The ultimate aim of DBT for Anger is to help you end destructive behaviour patterns and build the life you want to live. In the context of problematic anger, this may look like feeling less rage, regaining control over your response to difficult situations, and pursuing your goals with confidence. To get you there, DBT teaches skills across four broad areas, including 1) being in the present moment, 2) tolerating distress, 3) regulating emotions, and 4) building interpersonal skills. We will learn more about each of these skill sets and how they can benefit you in the weeks to come. 

DBT is traditionally delivered in structured, face to face settings, and often includes a combination of group and individual work. This is where most of the research has been done, however, access to this kind of therapy is not always convenient or available to everyone. Our online courses aim to make support more available to those who need it, however, they are not intended to be a substitute for therapy with a qualified health practitioner. This course offers an introduction to the foundational DBT for anger skills, which you will likely benefit from. You may, however, need to seek professional support on top of this work.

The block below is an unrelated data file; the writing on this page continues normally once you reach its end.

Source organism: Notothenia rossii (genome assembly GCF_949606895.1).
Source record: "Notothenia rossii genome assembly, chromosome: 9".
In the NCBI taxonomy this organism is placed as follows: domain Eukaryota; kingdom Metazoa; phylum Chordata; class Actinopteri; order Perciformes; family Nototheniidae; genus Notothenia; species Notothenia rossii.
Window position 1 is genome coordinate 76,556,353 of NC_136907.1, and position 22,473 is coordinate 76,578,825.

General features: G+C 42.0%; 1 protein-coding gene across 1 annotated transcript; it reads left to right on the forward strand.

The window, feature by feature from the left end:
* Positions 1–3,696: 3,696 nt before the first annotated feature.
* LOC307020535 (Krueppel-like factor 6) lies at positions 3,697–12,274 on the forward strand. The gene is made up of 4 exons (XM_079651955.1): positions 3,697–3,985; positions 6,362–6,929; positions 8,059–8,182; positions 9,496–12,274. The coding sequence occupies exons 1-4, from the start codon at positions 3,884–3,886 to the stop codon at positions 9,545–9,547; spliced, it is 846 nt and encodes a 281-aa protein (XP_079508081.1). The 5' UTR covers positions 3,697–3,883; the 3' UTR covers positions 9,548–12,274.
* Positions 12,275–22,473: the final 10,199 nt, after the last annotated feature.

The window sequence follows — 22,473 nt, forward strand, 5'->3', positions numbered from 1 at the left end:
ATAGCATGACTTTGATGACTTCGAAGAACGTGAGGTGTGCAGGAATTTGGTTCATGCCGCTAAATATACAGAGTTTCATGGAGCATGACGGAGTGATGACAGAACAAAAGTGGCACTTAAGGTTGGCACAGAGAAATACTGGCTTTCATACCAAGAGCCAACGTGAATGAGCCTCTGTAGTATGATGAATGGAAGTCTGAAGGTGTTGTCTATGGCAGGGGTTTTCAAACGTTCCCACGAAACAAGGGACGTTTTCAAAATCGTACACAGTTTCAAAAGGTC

DBT principles

DBT for anger is based on several key principles or assumptions, each of which are important to know and remember throughout this course. These principles can help you give yourself more encouragement and compassion when things get hard.

DBT assumes that:

  • You are doing your best 
  • You want to improve (and are capable of doing so!)
  • You need to commit to hard work to achieve the improvement you are capable of
  • You must practice new skills across all contexts for them to be effective and ‘stick’ 
  • You are responsible for your own life 
  • Your thoughts, feelings and behaviours are always caused by something 
  • Working out and altering the cause of your actions always trumps judgement and blame

How can DBT for anger help?

As we have seen, there are several factors that keep anger going. DBT offers a range of skills that can address each of these factors and help you gain control over your anger.

These skills include:

  • Harnessing the power of now (mindfulness) 
  • Sitting with discomfort and distress
  • Regulating your emotions
  • Building strong interpersonal skills